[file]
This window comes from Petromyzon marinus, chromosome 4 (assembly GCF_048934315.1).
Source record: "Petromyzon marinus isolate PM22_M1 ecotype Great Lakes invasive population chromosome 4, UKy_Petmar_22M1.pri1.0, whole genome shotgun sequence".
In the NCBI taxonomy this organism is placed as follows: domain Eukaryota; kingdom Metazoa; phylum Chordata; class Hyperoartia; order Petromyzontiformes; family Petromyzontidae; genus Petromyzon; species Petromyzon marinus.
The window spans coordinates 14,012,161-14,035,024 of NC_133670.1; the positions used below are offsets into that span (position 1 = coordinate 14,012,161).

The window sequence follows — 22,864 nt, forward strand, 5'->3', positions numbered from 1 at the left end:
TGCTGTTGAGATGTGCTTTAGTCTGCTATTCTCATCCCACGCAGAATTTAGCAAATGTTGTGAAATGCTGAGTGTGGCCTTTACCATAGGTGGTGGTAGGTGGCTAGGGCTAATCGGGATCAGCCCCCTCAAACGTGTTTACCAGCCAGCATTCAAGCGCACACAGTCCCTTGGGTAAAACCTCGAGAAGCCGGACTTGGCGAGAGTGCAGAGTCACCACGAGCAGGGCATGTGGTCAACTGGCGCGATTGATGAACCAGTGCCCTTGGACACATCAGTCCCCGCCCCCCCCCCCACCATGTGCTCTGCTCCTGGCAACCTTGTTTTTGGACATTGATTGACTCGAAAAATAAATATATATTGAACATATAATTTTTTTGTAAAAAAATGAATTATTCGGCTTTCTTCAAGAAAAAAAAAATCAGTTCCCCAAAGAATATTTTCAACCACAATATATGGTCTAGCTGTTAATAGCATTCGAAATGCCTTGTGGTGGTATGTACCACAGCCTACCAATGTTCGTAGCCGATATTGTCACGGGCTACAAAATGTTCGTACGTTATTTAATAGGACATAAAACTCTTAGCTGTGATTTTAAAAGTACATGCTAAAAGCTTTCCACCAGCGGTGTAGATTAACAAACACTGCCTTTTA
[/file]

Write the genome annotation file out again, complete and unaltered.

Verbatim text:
This window comes from Petromyzon marinus, chromosome 4 (assembly GCF_048934315.1).
Source record: "Petromyzon marinus isolate PM22_M1 ecotype Great Lakes invasive population chromosome 4, UKy_Petmar_22M1.pri1.0, whole genome shotgun sequence".
In the NCBI taxonomy this organism is placed as follows: domain Eukaryota; kingdom Metazoa; phylum Chordata; class Hyperoartia; order Petromyzontiformes; family Petromyzontidae; genus Petromyzon; species Petromyzon marinus.
The window spans coordinates 14,012,161-14,035,024 of NC_133670.1; the positions used below are offsets into that span (position 1 = coordinate 14,012,161).

The window sequence follows — 22,864 nt, forward strand, 5'->3', positions numbered from 1 at the left end:
TGCTGTTGAGATGTGCTTTAGTCTGCTATTCTCATCCCACGCAGAATTTAGCAAATGTTGTGAAATGCTGAGTGTGGCCTTTACCATAGGTGGTGGTAGGTGGCTAGGGCTAATCGGGATCAGCCCCCTCAAACGTGTTTACCAGCCAGCATTCAAGCGCACACAGTCCCTTGGGTAAAACCTCGAGAAGCCGGACTTGGCGAGAGTGCAGAGTCACCACGAGCAGGGCATGTGGTCAACTGGCGCGATTGATGAACCAGTGCCCTTGGACACATCAGTCCCCGCCCCCCCCCCCACCATGTGCTCTGCTCCTGGCAACCTTGTTTTTGGACATTGATTGACTCGAAAAATAAATATATATTGAACATATAATTTTTTTGTAAAAAAATGAATTATTCGGCTTTCTTCAAGAAAAAAAAAATCAGTTCCCCAAAGAATATTTTCAACCACAATATATGGTCTAGCTGTTAATAGCATTCGAAATGCCTTGTGGTGGTATGTACCACAGCCTACCAATGTTCGTAGCCGATATTGTCACGGGCTACAAAATGTTCGTACGTTATTTAATAGGACATAAAACTCTTAGCTGTGATTTTAAAAGTACATGCTAAAAGCTTTCCACCAGCGGTGTAGATTAACAAACACTGCCTTTTA